Then he addresses the fans.
You just witnessed, quite possibly, the most damaging two minutes of the LeBron Era in Cleveland: Boston grabbed control and got Rondo going; LeBron’s shooting touch officially abandoned him; and the Cleveland fans turned on their team. Look, I’m all for booing your boys when the game has been decided — at some point, you have to let them know, “What just happened was NOT acceptable.” But doing it that early only makes the home team more skittish/nervous/urgent than they already were; it’s not like they’re thinking, “Crap, we thought we could get away without trying! They’re onto us! We gotta pick it up!” Booing makes everything worse. There’s no upside.
And yet, I can’t totally blame those fans because there was so much at stake; it transcended the game, the series and the season. Like, you could see yourself looking at LeBron in a Knicks jersey six months from now and saying, “I remember the moment I knew this would happen: Game 5, Boston-Cleveland, third quarter.” Every Cavs fan in that building probably had that creepy, stomach-turning vision and thought to themselves, “COME ON! WE CANNOT LET THIS HAPPEN!!!!!!!” “(The ominous sight of LeBron’s buddy John Calipari sitting courtside probably wasn’t helping, especially when he’s rumored to be the next coach of a Bulls team that has summer cap space.) Throw in their coach’s abominable performance, LeBron’s no-show, and Boston gaining steam by the play, and what do you do? I don’t know. Cleveland chose to boo. Lustily. I can’t kill them on it … just pointing out that it didn’t help.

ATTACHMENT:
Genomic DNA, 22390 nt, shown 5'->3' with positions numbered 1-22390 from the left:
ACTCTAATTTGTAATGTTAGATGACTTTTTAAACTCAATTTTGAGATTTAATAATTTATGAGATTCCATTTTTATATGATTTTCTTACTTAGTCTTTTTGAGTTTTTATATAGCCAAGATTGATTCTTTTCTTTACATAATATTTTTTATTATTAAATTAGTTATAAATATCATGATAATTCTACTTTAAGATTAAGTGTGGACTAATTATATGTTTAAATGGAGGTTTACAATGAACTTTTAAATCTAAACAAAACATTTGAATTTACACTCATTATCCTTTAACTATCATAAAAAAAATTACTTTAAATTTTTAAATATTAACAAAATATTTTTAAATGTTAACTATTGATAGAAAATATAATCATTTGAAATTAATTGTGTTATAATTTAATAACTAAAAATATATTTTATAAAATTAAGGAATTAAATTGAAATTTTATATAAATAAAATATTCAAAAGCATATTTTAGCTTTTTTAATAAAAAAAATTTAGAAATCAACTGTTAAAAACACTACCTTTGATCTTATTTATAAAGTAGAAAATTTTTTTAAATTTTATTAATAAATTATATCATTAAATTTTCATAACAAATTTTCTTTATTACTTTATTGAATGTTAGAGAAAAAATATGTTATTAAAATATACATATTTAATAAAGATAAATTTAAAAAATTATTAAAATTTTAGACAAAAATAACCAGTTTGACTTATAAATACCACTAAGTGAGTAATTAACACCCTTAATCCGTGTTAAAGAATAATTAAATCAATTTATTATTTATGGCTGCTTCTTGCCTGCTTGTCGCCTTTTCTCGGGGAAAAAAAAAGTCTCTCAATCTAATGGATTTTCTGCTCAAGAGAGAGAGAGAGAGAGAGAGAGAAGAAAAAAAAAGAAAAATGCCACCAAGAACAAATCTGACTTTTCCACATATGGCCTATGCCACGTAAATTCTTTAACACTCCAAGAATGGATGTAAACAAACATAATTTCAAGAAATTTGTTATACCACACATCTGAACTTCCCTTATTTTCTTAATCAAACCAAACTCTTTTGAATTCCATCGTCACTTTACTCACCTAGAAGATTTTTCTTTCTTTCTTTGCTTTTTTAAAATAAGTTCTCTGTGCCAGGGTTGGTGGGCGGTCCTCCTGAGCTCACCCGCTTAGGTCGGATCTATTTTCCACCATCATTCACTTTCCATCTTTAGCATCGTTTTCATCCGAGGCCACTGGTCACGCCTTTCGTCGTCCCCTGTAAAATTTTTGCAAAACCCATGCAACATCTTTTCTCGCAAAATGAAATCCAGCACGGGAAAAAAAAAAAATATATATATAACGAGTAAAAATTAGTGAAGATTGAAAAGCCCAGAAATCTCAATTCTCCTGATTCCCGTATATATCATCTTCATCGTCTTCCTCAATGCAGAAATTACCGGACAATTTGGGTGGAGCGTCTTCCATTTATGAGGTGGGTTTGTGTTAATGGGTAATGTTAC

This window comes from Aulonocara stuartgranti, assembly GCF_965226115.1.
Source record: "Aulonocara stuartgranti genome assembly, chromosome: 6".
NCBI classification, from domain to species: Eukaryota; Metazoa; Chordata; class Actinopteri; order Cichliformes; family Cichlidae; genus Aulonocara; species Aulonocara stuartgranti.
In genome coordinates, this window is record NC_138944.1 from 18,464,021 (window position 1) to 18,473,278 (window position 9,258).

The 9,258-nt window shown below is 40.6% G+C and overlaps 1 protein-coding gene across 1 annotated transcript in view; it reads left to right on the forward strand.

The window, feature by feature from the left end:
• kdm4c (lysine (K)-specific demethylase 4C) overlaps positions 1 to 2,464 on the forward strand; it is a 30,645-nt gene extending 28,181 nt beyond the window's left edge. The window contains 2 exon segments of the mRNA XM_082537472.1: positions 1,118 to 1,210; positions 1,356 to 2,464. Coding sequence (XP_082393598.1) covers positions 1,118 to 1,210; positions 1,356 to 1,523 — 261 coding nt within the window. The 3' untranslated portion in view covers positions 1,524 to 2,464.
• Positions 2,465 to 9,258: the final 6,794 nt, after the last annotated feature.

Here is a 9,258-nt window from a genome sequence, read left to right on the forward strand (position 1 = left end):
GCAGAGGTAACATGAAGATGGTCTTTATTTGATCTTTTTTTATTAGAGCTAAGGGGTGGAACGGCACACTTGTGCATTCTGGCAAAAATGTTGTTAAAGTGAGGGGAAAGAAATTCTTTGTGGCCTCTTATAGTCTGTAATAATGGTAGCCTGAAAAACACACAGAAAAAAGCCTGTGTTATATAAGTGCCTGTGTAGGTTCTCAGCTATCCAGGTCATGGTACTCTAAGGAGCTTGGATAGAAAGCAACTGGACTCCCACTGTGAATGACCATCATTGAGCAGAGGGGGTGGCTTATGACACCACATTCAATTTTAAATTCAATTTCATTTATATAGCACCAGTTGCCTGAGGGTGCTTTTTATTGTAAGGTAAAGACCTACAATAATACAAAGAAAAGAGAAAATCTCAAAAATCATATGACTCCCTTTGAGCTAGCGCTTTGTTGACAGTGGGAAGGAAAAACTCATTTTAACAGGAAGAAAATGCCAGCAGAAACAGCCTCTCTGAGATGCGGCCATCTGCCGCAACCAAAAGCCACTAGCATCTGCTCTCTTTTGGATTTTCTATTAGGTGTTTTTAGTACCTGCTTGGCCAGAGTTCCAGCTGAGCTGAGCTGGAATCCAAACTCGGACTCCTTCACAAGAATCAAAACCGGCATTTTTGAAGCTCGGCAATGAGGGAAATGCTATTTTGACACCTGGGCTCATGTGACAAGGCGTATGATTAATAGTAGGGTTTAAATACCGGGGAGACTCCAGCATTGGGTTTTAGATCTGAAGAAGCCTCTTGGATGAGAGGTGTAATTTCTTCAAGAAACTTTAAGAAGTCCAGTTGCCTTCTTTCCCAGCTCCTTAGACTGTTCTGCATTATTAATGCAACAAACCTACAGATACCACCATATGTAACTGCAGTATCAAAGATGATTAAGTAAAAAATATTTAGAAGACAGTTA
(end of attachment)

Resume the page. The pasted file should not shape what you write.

There’s really no point in analyzing this. The game spun out of control, the defense kept breaking down, so many in the crowd got frustrated and started booing. That’s it. If this frustrates LeBron and has any impact on his future decisions about staying, then he’s a big baby. I don’t think that’s the case. The Cavs stunk up the joint, and some fans booed. Big deal.
I’m not really looking forward to Game 6, but we also know this series can turn on a dime if LeBron James gets inspired again and turns in another classic performance like he did in Game 3. Until then, I’m putting aside all the talk about his future. The future is now, and let’s see how LeBron and his teammates respond.